RF Micro Devices
suffered a painful slide Tuesday after warning Monday that its quarterly loss will be substantially greater than expected.
The news prompted several analysts to downgrade the stock, with one bank also dropping its rating on rival
, saying it's vulnerable to similar pressures.
Shares of RF Micro lost 56 cents, or 9.3%, to $5.49, while Skyworks dipped 45 cents, or 7.5%, to $5.58.
Analysts fixated today on RF Micro's severe slide in gross margins. "By our estimates, gross margins dropped a whopping 10% from the prior quarter" to around 28%, said Satya Chillara, an analyst at W.R. Hambrecht, who downgraded the stock to hold from buy.
The dropoff reflected stronger sales in relatively low-margin GSM components, according to the company. Management said the strength in GSM came partly from market share gains, while sales of higher-margin CDMA components were hurt by weakness in Asia, particularly Korea.
GSM components account for the majority of RF Micro's sales, with an estimated 59% piece of the revenue pie in the March quarter. About 19% of revenue comes from CDMA and 11% from TDMA.
The latest take from RF Micro "is really just showing consumers are not willing to spend a whole lot of money on phones," says Thomas Sepenzis, an analyst at ThinkEquity Partners.
"People are still replacing their handsets. There was decent volume, which is how they were able to beat on the topline. So I don't think it will be a bad unit picture for the major manufacturers," he says. "But obviously people are paying $100 or less with one-year signup for a newer color phone. Color is the driver, whereas data is not so much an issue for people."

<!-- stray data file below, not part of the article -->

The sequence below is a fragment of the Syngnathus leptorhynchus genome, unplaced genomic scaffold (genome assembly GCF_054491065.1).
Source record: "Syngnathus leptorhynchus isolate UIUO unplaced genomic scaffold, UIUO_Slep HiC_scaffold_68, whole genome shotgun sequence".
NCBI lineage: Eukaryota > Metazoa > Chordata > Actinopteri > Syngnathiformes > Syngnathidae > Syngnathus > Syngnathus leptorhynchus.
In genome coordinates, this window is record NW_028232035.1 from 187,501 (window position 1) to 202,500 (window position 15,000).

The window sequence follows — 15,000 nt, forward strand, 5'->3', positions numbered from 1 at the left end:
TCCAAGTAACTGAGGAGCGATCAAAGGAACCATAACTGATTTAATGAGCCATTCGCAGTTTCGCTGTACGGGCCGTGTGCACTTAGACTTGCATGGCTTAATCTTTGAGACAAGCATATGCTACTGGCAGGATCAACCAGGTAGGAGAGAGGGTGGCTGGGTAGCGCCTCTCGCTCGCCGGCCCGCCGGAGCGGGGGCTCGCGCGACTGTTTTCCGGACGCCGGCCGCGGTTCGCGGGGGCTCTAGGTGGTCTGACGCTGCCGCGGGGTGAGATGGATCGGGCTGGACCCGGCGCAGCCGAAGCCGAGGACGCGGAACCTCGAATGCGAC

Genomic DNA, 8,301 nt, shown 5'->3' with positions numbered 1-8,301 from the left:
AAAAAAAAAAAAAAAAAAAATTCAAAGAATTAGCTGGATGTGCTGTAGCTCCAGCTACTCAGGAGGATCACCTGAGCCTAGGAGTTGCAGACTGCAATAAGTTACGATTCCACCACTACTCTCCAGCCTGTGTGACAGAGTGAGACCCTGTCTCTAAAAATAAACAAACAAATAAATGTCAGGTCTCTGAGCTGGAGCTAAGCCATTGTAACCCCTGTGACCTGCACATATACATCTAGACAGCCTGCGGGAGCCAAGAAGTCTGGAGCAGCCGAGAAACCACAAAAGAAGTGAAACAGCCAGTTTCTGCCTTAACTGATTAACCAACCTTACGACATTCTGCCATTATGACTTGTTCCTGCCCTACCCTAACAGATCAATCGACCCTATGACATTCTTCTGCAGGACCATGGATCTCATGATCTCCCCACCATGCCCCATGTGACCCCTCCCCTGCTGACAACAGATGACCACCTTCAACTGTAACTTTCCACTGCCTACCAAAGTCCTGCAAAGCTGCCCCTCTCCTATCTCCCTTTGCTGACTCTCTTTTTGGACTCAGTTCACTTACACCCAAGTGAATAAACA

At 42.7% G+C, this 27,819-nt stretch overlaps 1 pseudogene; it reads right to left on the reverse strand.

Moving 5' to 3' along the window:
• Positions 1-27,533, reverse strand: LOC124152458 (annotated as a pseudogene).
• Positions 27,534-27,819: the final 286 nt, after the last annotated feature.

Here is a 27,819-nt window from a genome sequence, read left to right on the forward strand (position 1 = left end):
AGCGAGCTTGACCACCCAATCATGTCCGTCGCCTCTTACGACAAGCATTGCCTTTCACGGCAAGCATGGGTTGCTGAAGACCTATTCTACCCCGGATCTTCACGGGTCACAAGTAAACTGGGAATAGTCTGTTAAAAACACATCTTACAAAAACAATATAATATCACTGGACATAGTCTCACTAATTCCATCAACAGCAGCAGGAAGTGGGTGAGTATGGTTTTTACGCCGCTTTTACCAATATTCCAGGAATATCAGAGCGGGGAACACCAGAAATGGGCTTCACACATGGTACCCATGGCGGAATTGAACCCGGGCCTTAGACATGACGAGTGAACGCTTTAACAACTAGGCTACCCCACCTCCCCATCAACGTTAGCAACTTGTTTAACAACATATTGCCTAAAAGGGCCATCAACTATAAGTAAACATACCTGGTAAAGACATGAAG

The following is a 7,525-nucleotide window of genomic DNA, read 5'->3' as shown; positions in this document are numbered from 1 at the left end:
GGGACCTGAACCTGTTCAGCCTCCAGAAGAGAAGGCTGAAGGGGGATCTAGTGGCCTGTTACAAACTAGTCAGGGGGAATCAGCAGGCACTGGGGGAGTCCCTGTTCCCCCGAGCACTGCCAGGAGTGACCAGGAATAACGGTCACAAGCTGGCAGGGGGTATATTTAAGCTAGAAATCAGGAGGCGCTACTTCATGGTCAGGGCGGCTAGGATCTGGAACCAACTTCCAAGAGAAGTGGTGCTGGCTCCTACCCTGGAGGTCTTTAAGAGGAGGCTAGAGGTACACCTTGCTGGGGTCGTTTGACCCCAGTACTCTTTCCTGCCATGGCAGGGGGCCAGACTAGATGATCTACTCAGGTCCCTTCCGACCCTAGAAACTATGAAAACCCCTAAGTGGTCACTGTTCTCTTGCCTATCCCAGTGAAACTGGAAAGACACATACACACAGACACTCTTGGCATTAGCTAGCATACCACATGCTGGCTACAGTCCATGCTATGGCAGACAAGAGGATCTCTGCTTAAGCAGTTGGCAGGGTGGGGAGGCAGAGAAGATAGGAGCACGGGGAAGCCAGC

Part of RF Micro's problem is company-specific, he adds, because it has only recent begun taking orders for its high-margin Polaris chipset. Nearly a dozen vendors have started ordering the chipset, which could help margins going forward. Sepenzis' company has no banking relationships with RF Micro.
Still, on a deeper level the gross margin decline "may be indicative of a long-term trend," wrote Chillara. "Although we expect to see continuing solid topline growth, we believe gross margin pressure in the wireless business coupled with heavy R&D investment in WLAN will continue to weigh on RFMD's near-term profitability." Hambrecht has no banking relationship with the firm.
Sepenzis, likewise concerned by the margin slump, downgraded both RF Micro and rival Skyworks from an overweight to equal weight rating, cautioning that Skyworks may also be susceptible to pressure on average selling prices.
Skyworks has actually managed to increase its margins for the past few quarters, but Sepenzis says that merely reflects benefits from the integration of Alpha and
wireless business, which merged last year to form the new company.
The increasing margin pressure at RF Micro, he wrote in a research note, "underscores that the overcapacity in the industry and the prevalence of low-cost handsets may continue to pressure ASPs, and may force OEM and ODM vendors to cherry-pick cheap components rather than look to new integrated devices."